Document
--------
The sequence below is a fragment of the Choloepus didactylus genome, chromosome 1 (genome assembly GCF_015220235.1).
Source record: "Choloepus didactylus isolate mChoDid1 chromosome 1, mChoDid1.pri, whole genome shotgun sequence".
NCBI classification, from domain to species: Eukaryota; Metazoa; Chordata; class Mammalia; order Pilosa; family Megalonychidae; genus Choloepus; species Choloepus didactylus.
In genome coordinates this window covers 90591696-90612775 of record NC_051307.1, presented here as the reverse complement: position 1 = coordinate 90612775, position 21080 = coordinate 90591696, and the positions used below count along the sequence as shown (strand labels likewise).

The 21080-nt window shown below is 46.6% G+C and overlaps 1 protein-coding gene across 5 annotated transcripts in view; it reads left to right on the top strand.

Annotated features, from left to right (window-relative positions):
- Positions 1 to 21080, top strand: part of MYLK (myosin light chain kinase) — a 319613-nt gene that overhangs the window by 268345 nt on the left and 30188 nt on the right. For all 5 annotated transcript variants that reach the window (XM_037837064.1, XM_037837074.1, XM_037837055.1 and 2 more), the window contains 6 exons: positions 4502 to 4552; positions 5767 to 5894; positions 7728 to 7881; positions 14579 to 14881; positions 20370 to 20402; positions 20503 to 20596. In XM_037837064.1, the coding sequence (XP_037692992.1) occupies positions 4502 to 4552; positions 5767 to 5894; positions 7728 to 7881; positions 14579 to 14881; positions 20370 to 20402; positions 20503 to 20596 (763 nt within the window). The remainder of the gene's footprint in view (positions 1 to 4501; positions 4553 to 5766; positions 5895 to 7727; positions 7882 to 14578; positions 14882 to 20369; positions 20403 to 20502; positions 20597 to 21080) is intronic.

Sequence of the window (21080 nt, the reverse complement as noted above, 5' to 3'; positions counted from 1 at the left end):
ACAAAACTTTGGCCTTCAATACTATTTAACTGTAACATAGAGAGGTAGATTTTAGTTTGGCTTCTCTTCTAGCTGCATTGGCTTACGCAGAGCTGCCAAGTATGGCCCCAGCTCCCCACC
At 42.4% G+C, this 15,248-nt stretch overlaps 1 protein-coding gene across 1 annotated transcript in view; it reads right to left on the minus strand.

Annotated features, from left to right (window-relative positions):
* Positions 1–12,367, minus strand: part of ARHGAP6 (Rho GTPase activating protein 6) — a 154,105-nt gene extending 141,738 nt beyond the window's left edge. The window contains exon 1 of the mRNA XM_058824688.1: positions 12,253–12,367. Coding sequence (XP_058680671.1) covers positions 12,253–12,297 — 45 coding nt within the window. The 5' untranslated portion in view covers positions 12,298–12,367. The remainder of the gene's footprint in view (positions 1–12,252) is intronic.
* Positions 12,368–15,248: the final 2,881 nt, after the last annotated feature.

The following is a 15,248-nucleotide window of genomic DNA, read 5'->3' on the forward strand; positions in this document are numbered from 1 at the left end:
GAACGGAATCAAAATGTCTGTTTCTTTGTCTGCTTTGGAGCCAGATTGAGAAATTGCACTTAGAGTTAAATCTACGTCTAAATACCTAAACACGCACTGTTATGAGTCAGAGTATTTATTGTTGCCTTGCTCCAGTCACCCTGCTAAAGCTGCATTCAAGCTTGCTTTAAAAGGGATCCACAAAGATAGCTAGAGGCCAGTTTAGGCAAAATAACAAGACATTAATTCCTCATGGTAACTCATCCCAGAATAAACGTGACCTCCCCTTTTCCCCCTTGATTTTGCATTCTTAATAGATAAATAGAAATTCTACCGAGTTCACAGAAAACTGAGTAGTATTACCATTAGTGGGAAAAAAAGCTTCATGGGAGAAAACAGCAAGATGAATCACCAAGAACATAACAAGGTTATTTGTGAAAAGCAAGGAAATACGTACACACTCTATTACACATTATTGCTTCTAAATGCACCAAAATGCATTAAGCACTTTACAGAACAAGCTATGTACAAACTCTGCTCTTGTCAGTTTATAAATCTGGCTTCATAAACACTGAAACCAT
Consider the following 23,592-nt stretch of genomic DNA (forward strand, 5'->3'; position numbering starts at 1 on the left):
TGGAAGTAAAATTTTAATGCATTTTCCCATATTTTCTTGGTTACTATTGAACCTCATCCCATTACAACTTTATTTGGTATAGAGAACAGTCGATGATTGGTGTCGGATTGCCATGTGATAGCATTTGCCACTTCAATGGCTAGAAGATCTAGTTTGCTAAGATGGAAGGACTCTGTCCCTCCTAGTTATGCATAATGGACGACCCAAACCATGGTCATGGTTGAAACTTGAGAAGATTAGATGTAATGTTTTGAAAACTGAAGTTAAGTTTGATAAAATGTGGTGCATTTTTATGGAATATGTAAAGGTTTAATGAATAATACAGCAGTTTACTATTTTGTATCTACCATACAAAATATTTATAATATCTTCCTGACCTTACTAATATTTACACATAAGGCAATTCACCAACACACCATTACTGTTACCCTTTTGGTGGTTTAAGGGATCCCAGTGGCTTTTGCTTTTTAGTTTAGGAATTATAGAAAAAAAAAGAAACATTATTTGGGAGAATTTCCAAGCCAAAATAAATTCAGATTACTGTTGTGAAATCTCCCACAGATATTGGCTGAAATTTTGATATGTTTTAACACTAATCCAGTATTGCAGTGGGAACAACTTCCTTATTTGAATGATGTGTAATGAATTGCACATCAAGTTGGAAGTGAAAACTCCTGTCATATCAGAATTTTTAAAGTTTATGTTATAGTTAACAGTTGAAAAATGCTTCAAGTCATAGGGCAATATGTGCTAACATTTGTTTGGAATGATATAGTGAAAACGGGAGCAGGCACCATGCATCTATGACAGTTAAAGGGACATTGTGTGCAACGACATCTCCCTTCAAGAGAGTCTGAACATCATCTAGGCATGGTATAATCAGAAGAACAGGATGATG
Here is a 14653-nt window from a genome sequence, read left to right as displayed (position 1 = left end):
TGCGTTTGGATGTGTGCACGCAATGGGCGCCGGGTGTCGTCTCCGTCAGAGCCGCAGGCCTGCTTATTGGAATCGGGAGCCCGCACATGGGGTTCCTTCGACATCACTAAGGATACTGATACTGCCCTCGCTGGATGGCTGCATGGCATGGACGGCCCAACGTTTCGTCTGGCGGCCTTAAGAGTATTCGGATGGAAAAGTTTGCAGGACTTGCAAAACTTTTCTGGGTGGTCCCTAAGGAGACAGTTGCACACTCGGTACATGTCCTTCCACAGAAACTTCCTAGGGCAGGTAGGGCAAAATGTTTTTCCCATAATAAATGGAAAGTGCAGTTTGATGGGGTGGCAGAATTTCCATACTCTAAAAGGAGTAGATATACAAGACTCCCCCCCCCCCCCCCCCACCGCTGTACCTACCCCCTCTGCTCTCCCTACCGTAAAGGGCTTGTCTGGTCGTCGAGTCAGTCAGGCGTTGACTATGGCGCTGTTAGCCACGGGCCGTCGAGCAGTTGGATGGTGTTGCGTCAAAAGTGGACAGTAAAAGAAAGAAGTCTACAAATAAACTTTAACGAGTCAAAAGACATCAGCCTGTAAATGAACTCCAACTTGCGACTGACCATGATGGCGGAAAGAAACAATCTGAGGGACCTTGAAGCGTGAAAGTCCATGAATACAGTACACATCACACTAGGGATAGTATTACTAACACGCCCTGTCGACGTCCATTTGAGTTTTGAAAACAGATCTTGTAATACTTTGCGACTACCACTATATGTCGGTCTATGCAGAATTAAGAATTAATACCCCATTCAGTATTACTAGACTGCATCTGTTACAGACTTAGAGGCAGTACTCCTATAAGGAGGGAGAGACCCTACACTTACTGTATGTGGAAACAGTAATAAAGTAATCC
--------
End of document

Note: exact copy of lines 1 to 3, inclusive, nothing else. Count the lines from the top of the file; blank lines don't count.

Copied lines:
The sequence below is a fragment of the Choloepus didactylus genome, chromosome 1 (genome assembly GCF_015220235.1).
Source record: "Choloepus didactylus isolate mChoDid1 chromosome 1, mChoDid1.pri, whole genome shotgun sequence".
NCBI classification, from domain to species: Eukaryota; Metazoa; Chordata; class Mammalia; order Pilosa; family Megalonychidae; genus Choloepus; species Choloepus didactylus.